:: The One AM Radio :: The Thin Man :: March 22 ::
Story Like A Scar
4 out of 5
Maybe it has something to do with the long days that come with putting this publication out each month, but I just love marathon recording sessions. The New Amsterdams’ latest release Story Like a Scar is a product of such sessions. Recorded in six 14-hour days with producer Roger Moutenot (Yo La Tengo, Elvis Costello), the album gives nods to Amsterdams’ lyricist Matt Pryor’s Kansas home, with typical themes of being away from home and finding yourself working their way into the songs.
Those influences could have made Story Like a Scar a trite, been-there, done-that album, but Pryor’s unique take on those situations, and the accompanying roots-based musicianship not only saves the album but elevates it immensely. The instrumentation, which includes banjo, harmonica, stand-up bass and lap steel, would lead one to believe that the record has a country feel, but the melodies and the delivery is anything but. In fact, to be honest, had those instruments not been pointed out, I would have missed them. This album has texture galore without being over the top.
Nike + Original Run
3.5 out of 5
If those few days of spring-like weather last month weren’t enough to get the running shoes out of the closet, Aesop Rock’s All Day, commissioned by Nike as part of it’s Original Run Series, will certainly help.
The 45-minute track was created specifically with runners in mind, while still being all Aesop Rock. With continually changing musical landscapes, All Day may be the best running companion since the black lab.
Noise Buffet Records
4 out of 5
Denver-based Ben Long might have produced the most pro album ever made in someone’s kitchen. Still Alive is a great alt-country, singer/songwriter album featuring a whole host of Front Range guests. Long claims to have made the album the new-fashioned way, with Pro Tools and self-motivation, but the production quality is really well done, despite the do-it-yourself approach.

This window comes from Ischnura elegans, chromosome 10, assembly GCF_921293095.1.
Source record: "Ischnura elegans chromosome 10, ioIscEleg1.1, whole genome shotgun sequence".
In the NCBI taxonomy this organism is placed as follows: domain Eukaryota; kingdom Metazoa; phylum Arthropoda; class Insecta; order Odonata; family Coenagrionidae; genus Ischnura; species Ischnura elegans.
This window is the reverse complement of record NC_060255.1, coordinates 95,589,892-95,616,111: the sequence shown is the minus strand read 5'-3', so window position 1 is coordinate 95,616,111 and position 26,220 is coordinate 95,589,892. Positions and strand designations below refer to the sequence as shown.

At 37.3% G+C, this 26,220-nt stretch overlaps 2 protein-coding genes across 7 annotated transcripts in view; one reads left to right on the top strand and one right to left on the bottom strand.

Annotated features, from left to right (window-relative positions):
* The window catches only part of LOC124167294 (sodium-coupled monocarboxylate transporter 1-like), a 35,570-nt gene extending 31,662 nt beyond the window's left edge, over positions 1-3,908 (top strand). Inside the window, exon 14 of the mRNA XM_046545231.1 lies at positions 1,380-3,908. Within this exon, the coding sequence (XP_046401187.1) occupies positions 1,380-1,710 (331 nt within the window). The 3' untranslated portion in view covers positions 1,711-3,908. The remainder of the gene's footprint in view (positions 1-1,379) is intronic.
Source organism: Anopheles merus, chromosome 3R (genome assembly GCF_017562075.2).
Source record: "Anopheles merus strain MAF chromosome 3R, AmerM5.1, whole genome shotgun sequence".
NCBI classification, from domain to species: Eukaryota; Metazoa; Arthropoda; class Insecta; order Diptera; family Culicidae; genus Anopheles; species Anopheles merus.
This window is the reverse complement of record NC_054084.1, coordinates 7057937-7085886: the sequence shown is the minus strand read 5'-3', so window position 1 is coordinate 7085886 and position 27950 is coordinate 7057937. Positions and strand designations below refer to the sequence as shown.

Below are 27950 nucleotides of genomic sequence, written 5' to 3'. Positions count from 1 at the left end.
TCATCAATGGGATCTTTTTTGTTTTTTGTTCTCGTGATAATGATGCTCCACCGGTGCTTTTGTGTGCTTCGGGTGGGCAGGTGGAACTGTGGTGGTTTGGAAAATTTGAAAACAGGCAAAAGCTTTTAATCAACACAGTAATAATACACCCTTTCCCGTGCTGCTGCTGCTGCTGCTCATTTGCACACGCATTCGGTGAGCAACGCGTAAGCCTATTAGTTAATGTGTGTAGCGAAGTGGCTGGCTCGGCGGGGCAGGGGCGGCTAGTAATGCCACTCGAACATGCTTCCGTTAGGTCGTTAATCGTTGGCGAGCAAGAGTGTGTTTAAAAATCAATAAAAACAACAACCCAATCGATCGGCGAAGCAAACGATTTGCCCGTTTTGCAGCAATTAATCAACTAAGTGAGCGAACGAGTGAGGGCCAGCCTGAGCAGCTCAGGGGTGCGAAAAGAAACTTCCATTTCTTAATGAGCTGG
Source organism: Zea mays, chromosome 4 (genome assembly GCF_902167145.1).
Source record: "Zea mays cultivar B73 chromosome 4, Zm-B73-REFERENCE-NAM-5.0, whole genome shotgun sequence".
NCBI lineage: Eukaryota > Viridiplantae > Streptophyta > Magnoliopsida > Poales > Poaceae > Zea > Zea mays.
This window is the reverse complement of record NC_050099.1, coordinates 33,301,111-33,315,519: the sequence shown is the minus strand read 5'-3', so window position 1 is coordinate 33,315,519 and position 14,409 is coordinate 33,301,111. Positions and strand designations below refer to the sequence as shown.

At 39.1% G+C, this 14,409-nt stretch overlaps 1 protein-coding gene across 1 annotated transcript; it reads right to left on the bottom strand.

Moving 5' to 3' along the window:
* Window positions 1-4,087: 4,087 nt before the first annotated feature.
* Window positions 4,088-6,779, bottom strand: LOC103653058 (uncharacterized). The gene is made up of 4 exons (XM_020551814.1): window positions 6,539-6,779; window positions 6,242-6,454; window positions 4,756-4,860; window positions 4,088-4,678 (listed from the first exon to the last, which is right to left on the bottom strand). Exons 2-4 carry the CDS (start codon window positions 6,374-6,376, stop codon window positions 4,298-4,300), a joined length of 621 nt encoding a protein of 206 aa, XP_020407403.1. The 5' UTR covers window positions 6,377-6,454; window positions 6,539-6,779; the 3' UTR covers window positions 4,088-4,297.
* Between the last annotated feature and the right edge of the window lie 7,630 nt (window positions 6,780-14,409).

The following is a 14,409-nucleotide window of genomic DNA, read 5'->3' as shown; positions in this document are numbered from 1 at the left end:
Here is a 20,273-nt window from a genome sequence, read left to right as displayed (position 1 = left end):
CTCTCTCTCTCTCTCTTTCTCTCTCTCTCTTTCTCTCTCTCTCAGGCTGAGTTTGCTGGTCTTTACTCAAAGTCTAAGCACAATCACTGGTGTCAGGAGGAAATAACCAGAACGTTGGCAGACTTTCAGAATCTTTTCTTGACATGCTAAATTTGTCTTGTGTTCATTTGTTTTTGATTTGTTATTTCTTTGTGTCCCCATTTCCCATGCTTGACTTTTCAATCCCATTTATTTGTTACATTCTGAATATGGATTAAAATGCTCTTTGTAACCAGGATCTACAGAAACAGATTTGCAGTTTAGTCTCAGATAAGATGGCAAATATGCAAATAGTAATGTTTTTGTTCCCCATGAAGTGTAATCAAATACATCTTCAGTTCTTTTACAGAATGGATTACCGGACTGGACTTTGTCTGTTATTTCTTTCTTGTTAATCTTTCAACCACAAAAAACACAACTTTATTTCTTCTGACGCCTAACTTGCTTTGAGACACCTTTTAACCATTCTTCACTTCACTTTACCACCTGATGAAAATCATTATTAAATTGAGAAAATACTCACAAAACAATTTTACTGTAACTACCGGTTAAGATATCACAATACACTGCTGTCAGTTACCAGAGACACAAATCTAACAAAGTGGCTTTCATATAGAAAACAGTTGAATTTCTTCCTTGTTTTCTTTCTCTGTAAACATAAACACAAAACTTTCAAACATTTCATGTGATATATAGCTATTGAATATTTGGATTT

Some of the songs on this album, Long said, have taken him nine years to finish! It’s about time, and it was worth the wait.
4 out of 5
Americana bands are supposed to be, first and foremost, American, but no one told The Greencards that. The three-piece outfit, with a line-up that is one-third English and two-thirds Australian, formed in Austin and has relocated to Nashville — all the things an American Americana band should do. But, regardless of their native roots, The Greencards’ new release Viridian is 100 percent American roots music bliss. It’s no wonder, this is a band that cut its chops on tour with Bob Dylan and Willie Nelson, during their summer of 2005 tour of minor league baseball parks. Viridian is rock and roll and bluegrass forged like iron into an impeccable, very fun and listenable package.
The Walking Wounded
Sub-par, run of the mill indie-rock custom crafted for the mall-shopping teenage crowd.
Los Valientes Del Mundo Nuevo
Raw and unrefined, but kick-ass psychedelic garage rock, live from seedy Tijuana.
Decent, even strong at points, but it does little to set itself apart from other jammy releases.
Don’t Look Back
A bold look at Dylan’s early years is re-released in a lavish box that includes a book and a new documentary on Dylan’s 1965 tour of England.
That One Night
I love metal, but metal bands are boring to watch at home; stick with Cops instead, or at least VH-1 Classics’ documentary, The History of Metal.
Let the Music Play
This arrived on Valentine’s Day and I made love to myself all night because of it. A great look at the Sultan of Seduction, Barry White.